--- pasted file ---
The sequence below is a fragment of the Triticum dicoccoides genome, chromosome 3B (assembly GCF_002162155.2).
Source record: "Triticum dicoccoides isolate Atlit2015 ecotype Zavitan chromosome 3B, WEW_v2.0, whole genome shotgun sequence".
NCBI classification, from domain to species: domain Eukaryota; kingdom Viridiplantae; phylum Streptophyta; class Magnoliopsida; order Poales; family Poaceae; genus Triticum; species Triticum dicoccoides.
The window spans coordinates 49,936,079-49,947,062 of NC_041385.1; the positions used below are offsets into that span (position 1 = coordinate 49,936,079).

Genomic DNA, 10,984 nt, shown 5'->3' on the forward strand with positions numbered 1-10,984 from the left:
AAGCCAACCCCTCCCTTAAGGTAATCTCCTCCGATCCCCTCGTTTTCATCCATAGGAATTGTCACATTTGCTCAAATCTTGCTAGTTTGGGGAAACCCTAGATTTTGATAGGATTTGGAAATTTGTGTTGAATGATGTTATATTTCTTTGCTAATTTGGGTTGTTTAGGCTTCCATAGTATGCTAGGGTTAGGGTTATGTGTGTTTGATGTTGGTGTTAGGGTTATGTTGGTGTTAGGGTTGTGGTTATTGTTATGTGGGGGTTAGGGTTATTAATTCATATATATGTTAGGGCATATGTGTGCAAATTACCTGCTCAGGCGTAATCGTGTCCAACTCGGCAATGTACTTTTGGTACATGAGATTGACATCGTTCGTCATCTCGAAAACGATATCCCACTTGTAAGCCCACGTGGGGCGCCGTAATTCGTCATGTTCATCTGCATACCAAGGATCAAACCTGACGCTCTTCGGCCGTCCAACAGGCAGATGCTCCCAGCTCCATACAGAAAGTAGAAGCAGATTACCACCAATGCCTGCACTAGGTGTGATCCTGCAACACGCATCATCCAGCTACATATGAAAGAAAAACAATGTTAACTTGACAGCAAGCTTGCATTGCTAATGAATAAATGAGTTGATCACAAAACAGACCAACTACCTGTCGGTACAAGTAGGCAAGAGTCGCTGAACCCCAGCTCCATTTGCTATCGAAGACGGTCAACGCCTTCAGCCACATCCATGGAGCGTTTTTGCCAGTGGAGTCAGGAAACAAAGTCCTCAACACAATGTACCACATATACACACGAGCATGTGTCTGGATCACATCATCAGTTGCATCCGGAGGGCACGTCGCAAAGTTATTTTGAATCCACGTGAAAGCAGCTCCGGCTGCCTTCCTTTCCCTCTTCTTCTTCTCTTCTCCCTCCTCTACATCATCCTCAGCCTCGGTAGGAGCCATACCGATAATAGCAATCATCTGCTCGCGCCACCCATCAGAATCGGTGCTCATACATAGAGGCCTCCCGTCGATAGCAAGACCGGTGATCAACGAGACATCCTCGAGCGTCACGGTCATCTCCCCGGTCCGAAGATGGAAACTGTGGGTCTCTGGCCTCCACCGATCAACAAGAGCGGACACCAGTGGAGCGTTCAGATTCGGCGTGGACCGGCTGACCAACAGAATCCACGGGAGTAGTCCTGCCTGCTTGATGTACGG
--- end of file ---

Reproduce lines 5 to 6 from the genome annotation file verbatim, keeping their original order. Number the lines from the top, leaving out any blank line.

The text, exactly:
Genomic DNA, 10,984 nt, shown 5'->3' on the forward strand with positions numbered 1-10,984 from the left:
AAGCCAACCCCTCCCTTAAGGTAATCTCCTCCGATCCCCTCGTTTTCATCCATAGGAATTGTCACATTTGCTCAAATCTTGCTAGTTTGGGGAAACCCTAGATTTTGATAGGATTTGGAAATTTGTGTTGAATGATGTTATATTTCTTTGCTAATTTGGGTTGTTTAGGCTTCCATAGTATGCTAGGGTTAGGGTTATGTGTGTTTGATGTTGGTGTTAGGGTTATGTTGGTGTTAGGGTTGTGGTTATTGTTATGTGGGGGTTAGGGTTATTAATTCATATATATGTTAGGGCATATGTGTGCAAATTACCTGCTCAGGCGTAATCGTGTCCAACTCGGCAATGTACTTTTGGTACATGAGATTGACATCGTTCGTCATCTCGAAAACGATATCCCACTTGTAAGCCCACGTGGGGCGCCGTAATTCGTCATGTTCATCTGCATACCAAGGATCAAACCTGACGCTCTTCGGCCGTCCAACAGGCAGATGCTCCCAGCTCCATACAGAAAGTAGAAGCAGATTACCACCAATGCCTGCACTAGGTGTGATCCTGCAACACGCATCATCCAGCTACATATGAAAGAAAAACAATGTTAACTTGACAGCAAGCTTGCATTGCTAATGAATAAATGAGTTGATCACAAAACAGACCAACTACCTGTCGGTACAAGTAGGCAAGAGTCGCTGAACCCCAGCTCCATTTGCTATCGAAGACGGTCAACGCCTTCAGCCACATCCATGGAGCGTTTTTGCCAGTGGAGTCAGGAAACAAAGTCCTCAACACAATGTACCACATATACACACGAGCATGTGTCTGGATCACATCATCAGTTGCATCCGGAGGGCACGTCGCAAAGTTATTTTGAATCCACGTGAAAGCAGCTCCGGCTGCCTTCCTTTCCCTCTTCTTCTTCTCTTCTCCCTCCTCTACATCATCCTCAGCCTCGGTAGGAGCCATACCGATAATAGCAATCATCTGCTCGCGCCACCCATCAGAATCGGTGCTCATACATAGAGGCCTCCCGTCGATAGCAAGACCGGTGATCAACGAGACATCCTCGAGCGTCACGGTCATCTCCCCGGTCCGAAGATGGAAACTGTGGGTCTCTGGCCTCCACCGATCAACAAGAGCGGACACCAGTGGAGCGTTCAGATTCGGCGTGGACCGGCTGACCAACAGAATCCACGGGAGTAGTCCTGCCTGCTTGATGTACGG